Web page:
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December 29, 2013

Tips for First-Timers: Traveling Abroad

     So you are traveling abroad...for the first time. Traveling outside of your own country can be very "scary" at first especially if it's your first time to do so. Even scarier if you will be doing it on your own. However, the experience can be memorable if you know how and what to prepare before your travel. You can have a variety of reasons for traveling abroad: vacation, work, conference or a mix of everything. Here are some personal tips that I can give you based on my own experience.

    Tip No. 1: Plan out your itinerary weeks before your intended travel. Booking your flights is now easier since almost everything went online. You can book your flight, hotel or even rent a car on the internet. It is now even cheaper to do online booking rather than getting help from a travel agency. What's great about online booking is that you can have a variety of choices and you can compare prices without even have to move around.

     Make sure you choose the right dates and times for your flights. Consider travel time from your residence to the airport. When you book a hotel, get to read the reviews of those who have also checked in with the particular hotel before. I would recommend  if you want to search for cheap hotels. I have tried using the website. You can even contact toll free an agent which can do the booking for you. In choosing your hotel, you may want to take a look at it on a map and see how accessible it is from any modes of transportation or places where you can eat.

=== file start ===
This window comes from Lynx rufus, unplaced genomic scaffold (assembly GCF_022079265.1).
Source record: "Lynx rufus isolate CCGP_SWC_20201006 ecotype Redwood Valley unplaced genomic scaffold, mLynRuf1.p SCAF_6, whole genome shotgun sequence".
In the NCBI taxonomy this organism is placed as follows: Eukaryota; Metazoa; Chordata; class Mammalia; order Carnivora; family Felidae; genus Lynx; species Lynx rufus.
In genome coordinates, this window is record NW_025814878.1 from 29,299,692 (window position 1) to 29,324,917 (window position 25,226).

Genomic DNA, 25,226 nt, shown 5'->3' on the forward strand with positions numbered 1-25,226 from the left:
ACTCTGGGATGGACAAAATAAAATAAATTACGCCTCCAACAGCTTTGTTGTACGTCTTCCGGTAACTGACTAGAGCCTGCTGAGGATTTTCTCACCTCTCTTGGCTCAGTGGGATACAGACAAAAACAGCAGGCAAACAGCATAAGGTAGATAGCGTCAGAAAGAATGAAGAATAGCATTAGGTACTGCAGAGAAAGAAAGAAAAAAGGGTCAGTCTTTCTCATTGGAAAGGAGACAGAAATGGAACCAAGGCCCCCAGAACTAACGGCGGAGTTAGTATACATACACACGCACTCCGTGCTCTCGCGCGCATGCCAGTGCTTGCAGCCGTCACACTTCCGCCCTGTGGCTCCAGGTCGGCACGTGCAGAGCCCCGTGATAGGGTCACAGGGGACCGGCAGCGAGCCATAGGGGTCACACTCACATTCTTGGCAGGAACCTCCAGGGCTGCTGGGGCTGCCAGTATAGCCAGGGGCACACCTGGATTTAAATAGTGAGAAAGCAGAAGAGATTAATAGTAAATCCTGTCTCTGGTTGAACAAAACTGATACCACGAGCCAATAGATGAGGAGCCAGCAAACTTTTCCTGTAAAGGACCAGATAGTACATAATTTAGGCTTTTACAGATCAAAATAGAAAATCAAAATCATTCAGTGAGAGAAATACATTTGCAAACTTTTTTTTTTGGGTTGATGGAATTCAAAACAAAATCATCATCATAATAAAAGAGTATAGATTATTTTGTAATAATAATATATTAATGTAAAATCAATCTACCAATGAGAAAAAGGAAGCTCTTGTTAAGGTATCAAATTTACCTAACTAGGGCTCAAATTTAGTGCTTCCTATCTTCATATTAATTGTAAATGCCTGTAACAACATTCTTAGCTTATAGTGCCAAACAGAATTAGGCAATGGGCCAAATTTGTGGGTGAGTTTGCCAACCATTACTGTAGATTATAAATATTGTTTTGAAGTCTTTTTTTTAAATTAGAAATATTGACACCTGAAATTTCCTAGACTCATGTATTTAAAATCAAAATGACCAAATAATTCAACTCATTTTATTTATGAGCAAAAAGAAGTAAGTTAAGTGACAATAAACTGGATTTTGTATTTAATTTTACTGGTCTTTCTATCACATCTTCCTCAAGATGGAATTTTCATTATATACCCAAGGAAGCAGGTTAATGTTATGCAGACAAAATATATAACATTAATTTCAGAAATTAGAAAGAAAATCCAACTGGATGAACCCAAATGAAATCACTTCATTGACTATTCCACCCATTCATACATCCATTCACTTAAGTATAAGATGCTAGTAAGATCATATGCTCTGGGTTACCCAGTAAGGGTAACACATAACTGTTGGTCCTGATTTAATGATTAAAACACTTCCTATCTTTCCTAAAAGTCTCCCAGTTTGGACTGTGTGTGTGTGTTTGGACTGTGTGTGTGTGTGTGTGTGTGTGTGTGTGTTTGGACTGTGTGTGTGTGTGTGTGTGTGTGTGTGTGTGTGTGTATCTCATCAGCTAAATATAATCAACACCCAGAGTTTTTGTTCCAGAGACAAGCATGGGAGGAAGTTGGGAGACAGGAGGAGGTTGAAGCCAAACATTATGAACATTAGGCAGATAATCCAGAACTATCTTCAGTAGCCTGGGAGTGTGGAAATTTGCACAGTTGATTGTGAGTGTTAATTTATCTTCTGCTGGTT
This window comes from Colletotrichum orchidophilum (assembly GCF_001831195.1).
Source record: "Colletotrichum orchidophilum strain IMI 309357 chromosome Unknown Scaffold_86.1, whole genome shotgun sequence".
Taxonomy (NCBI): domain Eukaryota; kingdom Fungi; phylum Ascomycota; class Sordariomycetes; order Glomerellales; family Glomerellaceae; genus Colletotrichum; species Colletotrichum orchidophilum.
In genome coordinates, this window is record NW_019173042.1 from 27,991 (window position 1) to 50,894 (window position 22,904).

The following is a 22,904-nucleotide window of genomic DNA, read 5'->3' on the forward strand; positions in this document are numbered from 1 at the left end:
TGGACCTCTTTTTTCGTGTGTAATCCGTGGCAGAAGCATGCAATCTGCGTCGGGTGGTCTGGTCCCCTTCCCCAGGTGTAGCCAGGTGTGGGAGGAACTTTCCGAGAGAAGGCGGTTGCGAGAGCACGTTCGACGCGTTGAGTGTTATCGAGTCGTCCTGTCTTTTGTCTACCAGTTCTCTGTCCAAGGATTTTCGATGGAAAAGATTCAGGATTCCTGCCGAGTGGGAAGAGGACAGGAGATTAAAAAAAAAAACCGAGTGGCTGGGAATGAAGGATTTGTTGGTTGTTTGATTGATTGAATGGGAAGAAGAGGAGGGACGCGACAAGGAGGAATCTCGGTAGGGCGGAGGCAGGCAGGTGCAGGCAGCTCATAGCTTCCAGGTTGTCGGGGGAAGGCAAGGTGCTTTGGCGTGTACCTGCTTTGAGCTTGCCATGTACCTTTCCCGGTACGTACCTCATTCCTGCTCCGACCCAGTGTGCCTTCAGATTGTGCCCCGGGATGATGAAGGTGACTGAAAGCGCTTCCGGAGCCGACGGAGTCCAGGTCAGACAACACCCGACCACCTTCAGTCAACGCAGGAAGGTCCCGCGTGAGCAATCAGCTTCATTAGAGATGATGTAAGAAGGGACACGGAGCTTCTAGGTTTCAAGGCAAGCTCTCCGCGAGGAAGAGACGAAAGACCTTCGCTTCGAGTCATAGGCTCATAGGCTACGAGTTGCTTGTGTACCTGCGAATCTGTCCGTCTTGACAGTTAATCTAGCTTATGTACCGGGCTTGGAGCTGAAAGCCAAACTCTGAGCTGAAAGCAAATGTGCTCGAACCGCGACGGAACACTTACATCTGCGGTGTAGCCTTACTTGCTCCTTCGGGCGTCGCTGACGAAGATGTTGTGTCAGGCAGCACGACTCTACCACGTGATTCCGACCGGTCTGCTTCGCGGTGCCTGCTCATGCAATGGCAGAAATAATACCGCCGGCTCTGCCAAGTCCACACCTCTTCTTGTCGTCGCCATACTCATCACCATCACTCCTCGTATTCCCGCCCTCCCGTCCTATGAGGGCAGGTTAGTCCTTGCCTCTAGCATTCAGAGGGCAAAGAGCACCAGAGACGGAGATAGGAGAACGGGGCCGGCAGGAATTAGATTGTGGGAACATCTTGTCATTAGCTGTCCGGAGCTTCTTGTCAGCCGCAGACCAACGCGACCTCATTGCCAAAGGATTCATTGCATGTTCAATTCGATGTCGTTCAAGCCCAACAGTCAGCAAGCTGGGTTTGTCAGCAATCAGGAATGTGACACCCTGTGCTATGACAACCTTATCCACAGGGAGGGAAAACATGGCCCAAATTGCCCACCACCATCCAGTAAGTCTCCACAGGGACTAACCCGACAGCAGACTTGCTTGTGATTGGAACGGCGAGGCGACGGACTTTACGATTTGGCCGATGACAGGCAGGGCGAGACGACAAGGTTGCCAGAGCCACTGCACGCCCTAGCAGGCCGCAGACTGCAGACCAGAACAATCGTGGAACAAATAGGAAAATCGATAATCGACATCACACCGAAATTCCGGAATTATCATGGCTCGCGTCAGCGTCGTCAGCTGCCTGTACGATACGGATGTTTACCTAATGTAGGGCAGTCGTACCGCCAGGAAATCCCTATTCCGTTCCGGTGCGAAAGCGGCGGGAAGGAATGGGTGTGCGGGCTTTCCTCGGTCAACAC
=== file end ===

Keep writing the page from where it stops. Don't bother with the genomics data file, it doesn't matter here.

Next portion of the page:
Tip No. 2: Get your documents ready. You would need your passport (with a validity of at least 6 months) and probably a visa (depending on which country you are visiting). You have to make sure that your passport is secure and placed in a handy bag which you can easily access. You may need to photocopy the first few pages of your passport and visa as well just in case you will misplace them while you are traveling. Be sure to have your country's consul or embassy number in your phone should you need to contact them for a lost passport.

     You will need to write in some important details on the embarkation or disembarkation cards at the airport which along with your passport and visa will be presented to the immigration officer. You would probably need to memorize your passport number, date of expiry and date of issuance just in case.

     Tip No. 3: Travel light. Depending on how long you will be staying abroad, you might need to consider how much luggage you will be bringing with you. Airlines would also have restrictions on baggage weights, both for carry-on and checked in luggage. Make sure when you book your flight, you indicate how much baggage weight you will need to check in. Of course, the heavier your luggage, the more pricey it will be.

     Backpacks or small-size strollers would be preferable if you are expecting to do a lot of walking around in your travel. Other than your check-in luggage, you may need to bring with you a small handbag or belt bag where you can place your phone or passport or other gadgets you shouldn't be checking in at the airport with your luggage.